Why Big Food might not be too big to fail
Headlines in recent weeks have read a little like end times for Big Food. Yes, a handful of massive corporations still control the vast majority of the nation’s $1.5 trillion food industry. And yes, consumer behavior tilts in the direction of “good food,” but at the same time still seems to favor fast and cheap and available on demand…
But if what we’re reading (and what’s unfolding in a parallel sector–politics) is predictive of future earthquakes in the-world-as-it-once-was, then this recent wave of tremors may hint that Big Food is publicly rupturing. Or starting to.
Here’s the latest from along the fault lines:
First, the New York Times magazine devoted an entire issue to the topic, titled “Can Big Food Change?” Its coverage didn’t explicitly make the case that Big Food is in trouble—and Michael Pollan’s essay on the industry’s legislative clout in Washington suggested otherwise—but the other articles suggest a remade food landscape: Mars’s search for a naturally-derived blue food dye for its blue M&Ms, the prepared food industry’s quest for a healthier frozen pizza (written by NFE consulting editor Corby Kummer), intensified wrangling between factory farms and undercover animal rights activists. (Oh, and gossip alert: White House chef Sam Kass is pissed about Pollan’s depiction of the Obamas in his piece.)
Elsewhere, there were signs that Big Food might be in an industry-wide decline.
Big Soda: A new study revealed that nearly 100 health organizations—including the American Diabetes Association and the American Heart Association—were taking corporate sponsorship dollars from Coca-Cola and PepsiCo.
Big Dairy: In Wisconsin, USDA is buying back $20 million worth of cheddar cheese to help producers handle pricing drops spurred by market glut. And the egg industry’s got a little…well, you know…on its face: new revelations about its secret, two-year war against vegan mayo company Hampton Creek don’t make it look so good.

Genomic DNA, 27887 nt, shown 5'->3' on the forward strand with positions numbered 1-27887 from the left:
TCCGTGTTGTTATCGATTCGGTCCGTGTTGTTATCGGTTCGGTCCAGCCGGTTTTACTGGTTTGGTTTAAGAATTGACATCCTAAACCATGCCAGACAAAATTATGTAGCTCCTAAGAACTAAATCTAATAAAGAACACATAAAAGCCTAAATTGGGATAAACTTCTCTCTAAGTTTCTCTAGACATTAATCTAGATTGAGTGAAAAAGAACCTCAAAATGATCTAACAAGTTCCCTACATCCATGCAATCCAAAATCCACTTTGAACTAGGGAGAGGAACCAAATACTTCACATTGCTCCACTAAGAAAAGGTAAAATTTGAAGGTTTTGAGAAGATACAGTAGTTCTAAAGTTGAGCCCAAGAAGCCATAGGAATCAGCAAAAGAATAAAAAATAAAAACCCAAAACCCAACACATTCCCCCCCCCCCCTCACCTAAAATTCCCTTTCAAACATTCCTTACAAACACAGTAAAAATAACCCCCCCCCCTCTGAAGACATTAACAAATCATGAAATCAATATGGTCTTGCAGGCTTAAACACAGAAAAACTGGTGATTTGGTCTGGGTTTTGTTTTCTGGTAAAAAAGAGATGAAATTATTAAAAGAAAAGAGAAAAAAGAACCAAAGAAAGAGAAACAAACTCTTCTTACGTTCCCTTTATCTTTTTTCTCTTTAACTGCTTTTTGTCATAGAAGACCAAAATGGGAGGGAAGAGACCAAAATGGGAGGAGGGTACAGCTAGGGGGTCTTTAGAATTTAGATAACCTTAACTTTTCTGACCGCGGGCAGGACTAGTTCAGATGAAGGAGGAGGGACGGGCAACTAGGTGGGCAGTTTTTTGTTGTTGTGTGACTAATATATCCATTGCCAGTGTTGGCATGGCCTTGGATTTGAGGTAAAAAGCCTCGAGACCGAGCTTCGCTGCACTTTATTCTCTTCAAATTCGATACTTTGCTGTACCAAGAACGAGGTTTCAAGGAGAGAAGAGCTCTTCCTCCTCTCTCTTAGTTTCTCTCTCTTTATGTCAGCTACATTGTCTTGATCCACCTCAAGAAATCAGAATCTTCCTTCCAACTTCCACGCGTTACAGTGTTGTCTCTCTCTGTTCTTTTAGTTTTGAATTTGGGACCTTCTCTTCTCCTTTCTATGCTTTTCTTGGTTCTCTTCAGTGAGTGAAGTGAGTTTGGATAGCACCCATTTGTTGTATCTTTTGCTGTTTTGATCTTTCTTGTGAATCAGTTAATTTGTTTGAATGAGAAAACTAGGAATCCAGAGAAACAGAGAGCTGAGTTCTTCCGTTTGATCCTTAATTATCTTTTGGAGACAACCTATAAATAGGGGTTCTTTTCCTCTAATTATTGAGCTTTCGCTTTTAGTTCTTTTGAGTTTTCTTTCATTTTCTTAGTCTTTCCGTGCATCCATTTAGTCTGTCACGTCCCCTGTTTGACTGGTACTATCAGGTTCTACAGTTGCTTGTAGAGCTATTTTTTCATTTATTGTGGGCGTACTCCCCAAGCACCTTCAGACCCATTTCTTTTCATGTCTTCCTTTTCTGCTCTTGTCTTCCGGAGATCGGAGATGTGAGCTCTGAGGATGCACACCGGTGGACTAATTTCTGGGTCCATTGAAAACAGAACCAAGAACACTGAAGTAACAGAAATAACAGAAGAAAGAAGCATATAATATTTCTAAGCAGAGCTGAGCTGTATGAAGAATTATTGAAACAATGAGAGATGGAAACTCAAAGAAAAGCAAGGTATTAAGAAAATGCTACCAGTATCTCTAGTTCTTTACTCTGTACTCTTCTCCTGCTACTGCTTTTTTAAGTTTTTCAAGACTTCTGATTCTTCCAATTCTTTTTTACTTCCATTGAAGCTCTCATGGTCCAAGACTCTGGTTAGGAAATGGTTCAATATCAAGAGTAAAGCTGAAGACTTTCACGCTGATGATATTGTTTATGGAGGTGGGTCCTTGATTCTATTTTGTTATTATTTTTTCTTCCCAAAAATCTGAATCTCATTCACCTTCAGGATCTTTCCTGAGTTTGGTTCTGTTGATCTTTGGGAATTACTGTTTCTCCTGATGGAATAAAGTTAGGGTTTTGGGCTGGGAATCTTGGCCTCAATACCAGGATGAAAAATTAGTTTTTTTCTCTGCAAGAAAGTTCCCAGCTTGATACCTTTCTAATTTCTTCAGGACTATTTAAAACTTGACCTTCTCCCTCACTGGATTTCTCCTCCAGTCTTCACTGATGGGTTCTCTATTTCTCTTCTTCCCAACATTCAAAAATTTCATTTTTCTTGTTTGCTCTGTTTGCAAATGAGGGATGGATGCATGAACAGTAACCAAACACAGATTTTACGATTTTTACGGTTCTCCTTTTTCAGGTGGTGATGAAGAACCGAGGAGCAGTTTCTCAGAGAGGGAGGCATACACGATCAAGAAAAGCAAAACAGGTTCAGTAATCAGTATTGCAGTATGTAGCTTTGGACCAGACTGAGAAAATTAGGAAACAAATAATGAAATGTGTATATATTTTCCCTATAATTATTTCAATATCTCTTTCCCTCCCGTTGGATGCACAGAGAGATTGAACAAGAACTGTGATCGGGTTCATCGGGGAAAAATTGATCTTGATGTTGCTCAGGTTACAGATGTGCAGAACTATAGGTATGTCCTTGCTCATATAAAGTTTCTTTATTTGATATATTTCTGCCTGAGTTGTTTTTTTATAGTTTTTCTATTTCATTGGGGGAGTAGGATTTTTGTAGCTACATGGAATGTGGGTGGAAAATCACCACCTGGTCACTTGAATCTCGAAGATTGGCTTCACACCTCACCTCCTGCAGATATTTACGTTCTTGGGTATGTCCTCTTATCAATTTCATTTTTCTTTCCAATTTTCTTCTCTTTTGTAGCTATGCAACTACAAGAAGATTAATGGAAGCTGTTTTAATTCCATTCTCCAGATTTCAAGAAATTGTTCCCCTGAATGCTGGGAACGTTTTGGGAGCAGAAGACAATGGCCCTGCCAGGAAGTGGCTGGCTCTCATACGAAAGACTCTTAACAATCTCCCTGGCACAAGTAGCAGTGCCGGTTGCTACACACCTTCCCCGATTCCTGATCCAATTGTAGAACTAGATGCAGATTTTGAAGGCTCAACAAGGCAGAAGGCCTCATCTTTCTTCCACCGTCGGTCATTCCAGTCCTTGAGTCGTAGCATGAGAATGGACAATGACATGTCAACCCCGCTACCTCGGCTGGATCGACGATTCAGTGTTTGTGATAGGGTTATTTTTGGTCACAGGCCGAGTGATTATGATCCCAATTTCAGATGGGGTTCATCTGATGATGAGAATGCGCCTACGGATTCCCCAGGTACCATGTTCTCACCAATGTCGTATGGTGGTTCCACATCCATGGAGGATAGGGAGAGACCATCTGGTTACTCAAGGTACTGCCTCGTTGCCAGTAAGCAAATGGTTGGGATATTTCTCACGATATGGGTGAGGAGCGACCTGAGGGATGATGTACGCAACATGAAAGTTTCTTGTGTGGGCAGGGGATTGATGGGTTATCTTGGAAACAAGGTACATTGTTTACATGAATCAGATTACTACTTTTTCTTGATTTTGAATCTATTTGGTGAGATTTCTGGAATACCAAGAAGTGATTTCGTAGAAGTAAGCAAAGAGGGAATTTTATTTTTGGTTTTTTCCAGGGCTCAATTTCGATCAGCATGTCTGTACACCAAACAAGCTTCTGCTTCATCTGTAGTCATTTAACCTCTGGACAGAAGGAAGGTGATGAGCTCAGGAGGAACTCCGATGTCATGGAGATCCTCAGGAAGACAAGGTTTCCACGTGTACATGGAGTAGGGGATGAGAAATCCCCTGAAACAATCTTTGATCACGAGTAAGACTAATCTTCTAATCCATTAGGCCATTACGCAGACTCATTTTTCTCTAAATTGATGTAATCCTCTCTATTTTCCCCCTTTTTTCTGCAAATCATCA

Big Ag: A major study poked holes in the theory that intensive production helps “feed the world,” demonstrating that the nation’s industrially-grown food mostly feeds the global middle class. At the same time, farmworkers at Sakuma Brothers—a Washington berry farm that supplies Driscoll’s—have unionized, creating a model for other farms across the state.
Big Meat: You’ve read a lot about Tyson in our pages recently: Last week, it settled a $1.6 million-dollar worker discrimination suit. Perhaps more significantly, Tyson is now embroiled (embroilered?) in a massive price-fixing class action against the chicken industry, which caused the company’s stock to dive 8.9% last week. Yes, it’s since rebounded somewhat. But the latest on Tyson—today’s news that it’s buying a 5% stake in futuristic alternative meat company, Beyond Meat—is a sign that it doesn’t want to keep its…well, you know…in one basket.
Of course, none of these developments is big enough to change Big Food on its own—though they may be microfissures that precede the mega earthquake. But doomsday preppers, take note: the earthquake, when it comes, may not be one the “good food” movement is hoping for. It might, instead, be what some in the “good food” movement have always feared: that in order to change the system, “good” and Big will have to work together. —Kate Cox, Joe Fassler, Claire Brown
Note: In the newsletter version of this post, we erroneously identified Sakuma Brothers as a California-based farm. It is based in Washington.